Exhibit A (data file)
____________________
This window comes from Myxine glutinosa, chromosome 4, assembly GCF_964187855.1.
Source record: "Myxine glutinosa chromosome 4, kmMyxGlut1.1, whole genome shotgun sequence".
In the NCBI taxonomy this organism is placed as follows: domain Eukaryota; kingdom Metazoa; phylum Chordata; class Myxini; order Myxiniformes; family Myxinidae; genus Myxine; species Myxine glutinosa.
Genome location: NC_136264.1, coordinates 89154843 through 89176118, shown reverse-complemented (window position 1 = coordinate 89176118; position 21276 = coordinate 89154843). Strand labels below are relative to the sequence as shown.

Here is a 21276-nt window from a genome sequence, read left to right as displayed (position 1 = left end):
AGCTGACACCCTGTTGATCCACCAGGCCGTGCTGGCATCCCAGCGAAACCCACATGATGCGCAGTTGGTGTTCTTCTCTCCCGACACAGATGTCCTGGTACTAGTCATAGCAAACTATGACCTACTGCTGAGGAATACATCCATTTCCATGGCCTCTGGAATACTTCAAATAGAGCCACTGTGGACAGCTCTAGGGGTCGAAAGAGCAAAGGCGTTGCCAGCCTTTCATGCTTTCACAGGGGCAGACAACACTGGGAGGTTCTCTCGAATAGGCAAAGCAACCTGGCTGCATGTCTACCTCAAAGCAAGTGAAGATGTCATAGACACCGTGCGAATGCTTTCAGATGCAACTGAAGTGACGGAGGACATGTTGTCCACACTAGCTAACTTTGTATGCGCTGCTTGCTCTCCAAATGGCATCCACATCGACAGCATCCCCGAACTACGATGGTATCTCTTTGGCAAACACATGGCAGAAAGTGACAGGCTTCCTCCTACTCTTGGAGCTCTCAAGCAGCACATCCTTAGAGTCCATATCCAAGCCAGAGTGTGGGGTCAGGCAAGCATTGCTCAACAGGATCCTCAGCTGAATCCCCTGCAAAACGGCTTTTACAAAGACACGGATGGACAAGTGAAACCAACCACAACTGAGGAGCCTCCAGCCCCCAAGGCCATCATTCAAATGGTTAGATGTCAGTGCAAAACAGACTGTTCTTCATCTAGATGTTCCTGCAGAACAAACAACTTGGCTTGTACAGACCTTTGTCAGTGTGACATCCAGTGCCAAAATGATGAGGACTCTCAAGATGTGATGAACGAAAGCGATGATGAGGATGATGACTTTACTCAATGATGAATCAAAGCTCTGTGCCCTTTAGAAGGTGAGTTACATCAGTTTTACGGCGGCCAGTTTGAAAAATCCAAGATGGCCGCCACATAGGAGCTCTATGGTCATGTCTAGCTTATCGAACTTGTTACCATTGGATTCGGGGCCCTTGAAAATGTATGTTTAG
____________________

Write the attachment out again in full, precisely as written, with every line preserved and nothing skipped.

This window comes from Myxine glutinosa, chromosome 4, assembly GCF_964187855.1.
Source record: "Myxine glutinosa chromosome 4, kmMyxGlut1.1, whole genome shotgun sequence".
In the NCBI taxonomy this organism is placed as follows: domain Eukaryota; kingdom Metazoa; phylum Chordata; class Myxini; order Myxiniformes; family Myxinidae; genus Myxine; species Myxine glutinosa.
Genome location: NC_136264.1, coordinates 89154843 through 89176118, shown reverse-complemented (window position 1 = coordinate 89176118; position 21276 = coordinate 89154843). Strand labels below are relative to the sequence as shown.

Here is a 21276-nt window from a genome sequence, read left to right as displayed (position 1 = left end):
AGCTGACACCCTGTTGATCCACCAGGCCGTGCTGGCATCCCAGCGAAACCCACATGATGCGCAGTTGGTGTTCTTCTCTCCCGACACAGATGTCCTGGTACTAGTCATAGCAAACTATGACCTACTGCTGAGGAATACATCCATTTCCATGGCCTCTGGAATACTTCAAATAGAGCCACTGTGGACAGCTCTAGGGGTCGAAAGAGCAAAGGCGTTGCCAGCCTTTCATGCTTTCACAGGGGCAGACAACACTGGGAGGTTCTCTCGAATAGGCAAAGCAACCTGGCTGCATGTCTACCTCAAAGCAAGTGAAGATGTCATAGACACCGTGCGAATGCTTTCAGATGCAACTGAAGTGACGGAGGACATGTTGTCCACACTAGCTAACTTTGTATGCGCTGCTTGCTCTCCAAATGGCATCCACATCGACAGCATCCCCGAACTACGATGGTATCTCTTTGGCAAACACATGGCAGAAAGTGACAGGCTTCCTCCTACTCTTGGAGCTCTCAAGCAGCACATCCTTAGAGTCCATATCCAAGCCAGAGTGTGGGGTCAGGCAAGCATTGCTCAACAGGATCCTCAGCTGAATCCCCTGCAAAACGGCTTTTACAAAGACACGGATGGACAAGTGAAACCAACCACAACTGAGGAGCCTCCAGCCCCCAAGGCCATCATTCAAATGGTTAGATGTCAGTGCAAAACAGACTGTTCTTCATCTAGATGTTCCTGCAGAACAAACAACTTGGCTTGTACAGACCTTTGTCAGTGTGACATCCAGTGCCAAAATGATGAGGACTCTCAAGATGTGATGAACGAAAGCGATGATGAGGATGATGACTTTACTCAATGATGAATCAAAGCTCTGTGCCCTTTAGAAGGTGAGTTACATCAGTTTTACGGCGGCCAGTTTGAAAAATCCAAGATGGCCGCCACATAGGAGCTCTATGGTCATGTCTAGCTTATCGAACTTGTTACCATTGGATTCGGGGCCCTTGAAAATGTATGTTTAG